Public Safety is important in today's environment, although crime rates have been declining for several years nationally, this pattern is not consistent across the country. There are areas in certain cases its risen.
These jurisdictions rely on information sharing to fight crime. Law enforcement, in particular, relies on information that is maintained in the state, national, and federal criminal justice information systems (CJIS) and is accessible through the criminal justice networks maintained by the FBI and Nlets. The key technology that provides this access is a specialized computer called a “message switch,” which relies on a legacy architecture and technologies that are increasingly expensive to maintain, support, and expand to meet increasing information sharing requirements.
Providing this capability is a singular challenge: the technologies used are old (the basic design was developed more than 30 years ago), the number of customers very small (only states and territories can provide this service), and making changes requires the agreement of the CJIS community. As a result, there are only a handful of providers for products. This makes them expensive to use and maintain.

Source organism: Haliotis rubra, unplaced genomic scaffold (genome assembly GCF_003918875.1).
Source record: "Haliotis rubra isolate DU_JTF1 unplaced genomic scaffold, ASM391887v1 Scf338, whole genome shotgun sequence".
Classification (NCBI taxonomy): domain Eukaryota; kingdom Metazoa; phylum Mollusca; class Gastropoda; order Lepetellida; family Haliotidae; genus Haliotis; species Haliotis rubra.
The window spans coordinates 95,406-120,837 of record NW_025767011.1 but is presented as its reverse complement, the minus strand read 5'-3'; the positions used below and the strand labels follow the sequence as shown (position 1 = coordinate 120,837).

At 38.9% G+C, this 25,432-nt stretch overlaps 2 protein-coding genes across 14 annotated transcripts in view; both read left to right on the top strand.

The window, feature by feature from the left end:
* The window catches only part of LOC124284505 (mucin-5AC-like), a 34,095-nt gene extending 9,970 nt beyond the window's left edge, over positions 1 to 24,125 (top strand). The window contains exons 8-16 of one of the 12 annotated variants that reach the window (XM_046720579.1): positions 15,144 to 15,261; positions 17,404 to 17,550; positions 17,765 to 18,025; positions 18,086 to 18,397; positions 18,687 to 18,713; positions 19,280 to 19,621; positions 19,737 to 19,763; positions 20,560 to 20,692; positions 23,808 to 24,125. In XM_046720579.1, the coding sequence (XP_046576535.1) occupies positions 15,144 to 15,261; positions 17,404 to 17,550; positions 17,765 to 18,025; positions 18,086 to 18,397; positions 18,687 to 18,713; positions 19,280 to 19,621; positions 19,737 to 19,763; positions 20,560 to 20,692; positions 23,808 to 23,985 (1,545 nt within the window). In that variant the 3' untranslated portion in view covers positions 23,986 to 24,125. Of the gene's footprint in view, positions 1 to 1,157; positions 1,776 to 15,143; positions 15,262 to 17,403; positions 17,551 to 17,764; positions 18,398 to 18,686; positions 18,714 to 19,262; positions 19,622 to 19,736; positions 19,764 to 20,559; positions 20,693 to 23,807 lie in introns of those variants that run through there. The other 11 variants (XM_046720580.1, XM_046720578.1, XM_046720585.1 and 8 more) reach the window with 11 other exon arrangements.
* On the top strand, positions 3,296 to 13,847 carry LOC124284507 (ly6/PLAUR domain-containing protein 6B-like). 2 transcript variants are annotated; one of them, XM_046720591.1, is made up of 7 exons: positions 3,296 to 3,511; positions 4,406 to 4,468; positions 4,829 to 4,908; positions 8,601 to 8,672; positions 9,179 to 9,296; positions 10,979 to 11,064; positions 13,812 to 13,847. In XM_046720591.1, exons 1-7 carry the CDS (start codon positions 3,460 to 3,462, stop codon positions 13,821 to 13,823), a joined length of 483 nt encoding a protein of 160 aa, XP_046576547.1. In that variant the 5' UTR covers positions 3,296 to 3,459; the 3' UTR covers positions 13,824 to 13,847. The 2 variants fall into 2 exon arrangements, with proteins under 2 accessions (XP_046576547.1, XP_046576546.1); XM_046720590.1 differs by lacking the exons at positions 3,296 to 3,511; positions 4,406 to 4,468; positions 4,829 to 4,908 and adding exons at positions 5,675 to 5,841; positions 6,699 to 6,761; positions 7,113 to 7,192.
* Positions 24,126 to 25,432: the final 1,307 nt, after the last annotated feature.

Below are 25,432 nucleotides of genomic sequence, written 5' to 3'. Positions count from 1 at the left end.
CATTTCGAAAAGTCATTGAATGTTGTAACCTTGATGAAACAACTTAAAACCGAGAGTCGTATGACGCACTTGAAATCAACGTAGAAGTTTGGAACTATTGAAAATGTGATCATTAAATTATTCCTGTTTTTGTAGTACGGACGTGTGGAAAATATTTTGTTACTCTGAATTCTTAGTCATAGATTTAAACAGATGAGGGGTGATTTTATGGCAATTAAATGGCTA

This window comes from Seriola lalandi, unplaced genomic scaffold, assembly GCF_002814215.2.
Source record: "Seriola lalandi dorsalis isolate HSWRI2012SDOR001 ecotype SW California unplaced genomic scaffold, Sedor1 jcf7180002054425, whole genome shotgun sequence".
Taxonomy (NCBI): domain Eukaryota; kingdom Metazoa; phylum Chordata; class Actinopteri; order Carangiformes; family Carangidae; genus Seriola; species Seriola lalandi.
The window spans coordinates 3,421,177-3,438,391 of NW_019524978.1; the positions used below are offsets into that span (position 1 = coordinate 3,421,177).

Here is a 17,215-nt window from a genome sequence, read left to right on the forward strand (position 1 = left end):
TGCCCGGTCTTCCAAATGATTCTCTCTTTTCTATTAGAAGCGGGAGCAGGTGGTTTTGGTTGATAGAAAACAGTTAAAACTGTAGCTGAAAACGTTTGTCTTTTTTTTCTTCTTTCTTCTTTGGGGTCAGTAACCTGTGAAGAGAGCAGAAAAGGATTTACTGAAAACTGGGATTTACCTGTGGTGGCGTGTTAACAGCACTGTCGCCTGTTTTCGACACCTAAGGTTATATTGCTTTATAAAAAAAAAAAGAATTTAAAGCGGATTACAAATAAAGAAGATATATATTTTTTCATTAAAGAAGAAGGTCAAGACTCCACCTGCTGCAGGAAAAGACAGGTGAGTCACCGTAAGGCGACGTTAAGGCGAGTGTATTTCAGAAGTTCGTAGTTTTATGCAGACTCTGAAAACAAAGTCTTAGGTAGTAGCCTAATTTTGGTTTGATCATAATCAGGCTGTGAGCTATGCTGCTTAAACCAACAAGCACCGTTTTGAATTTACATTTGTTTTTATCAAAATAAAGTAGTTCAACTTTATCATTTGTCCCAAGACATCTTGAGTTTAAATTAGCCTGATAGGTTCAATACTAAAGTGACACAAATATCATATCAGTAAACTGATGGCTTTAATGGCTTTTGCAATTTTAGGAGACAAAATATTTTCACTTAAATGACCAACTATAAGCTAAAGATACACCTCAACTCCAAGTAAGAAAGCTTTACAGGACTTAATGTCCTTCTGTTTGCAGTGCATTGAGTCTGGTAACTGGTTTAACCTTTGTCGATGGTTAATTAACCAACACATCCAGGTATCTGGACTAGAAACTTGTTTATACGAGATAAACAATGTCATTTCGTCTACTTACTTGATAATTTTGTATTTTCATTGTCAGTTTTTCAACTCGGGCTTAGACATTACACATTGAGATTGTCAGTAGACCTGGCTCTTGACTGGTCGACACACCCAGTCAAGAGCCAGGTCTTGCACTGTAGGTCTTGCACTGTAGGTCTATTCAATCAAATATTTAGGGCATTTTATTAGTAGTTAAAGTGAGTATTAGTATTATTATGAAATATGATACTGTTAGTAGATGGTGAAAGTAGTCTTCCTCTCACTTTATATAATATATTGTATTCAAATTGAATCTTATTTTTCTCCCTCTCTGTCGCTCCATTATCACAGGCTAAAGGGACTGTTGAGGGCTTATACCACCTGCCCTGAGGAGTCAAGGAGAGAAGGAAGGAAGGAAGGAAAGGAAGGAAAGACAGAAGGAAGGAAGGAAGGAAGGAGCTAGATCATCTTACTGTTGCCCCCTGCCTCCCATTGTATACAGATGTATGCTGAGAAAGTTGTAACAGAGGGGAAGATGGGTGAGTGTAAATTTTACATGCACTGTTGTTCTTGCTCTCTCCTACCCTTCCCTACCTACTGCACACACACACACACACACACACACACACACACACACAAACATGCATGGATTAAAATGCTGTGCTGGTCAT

Puerto Rico SIJC8 reports that their vendor charges a minimum of $25,000 for any modification to or addition of a new message. Their annual maintenance costs are $150,000. In Montana, the state’s Criminal Justice Information Network (CJIN) is operated by the Crime Information Bureau within the Department of Justice (DOJ) Division of Criminal
Net it out, (AISSC) Advanced Information Systems & Services, Corp offer the best in class for all possible CJIS compliance and DOJ requisitions and requirements.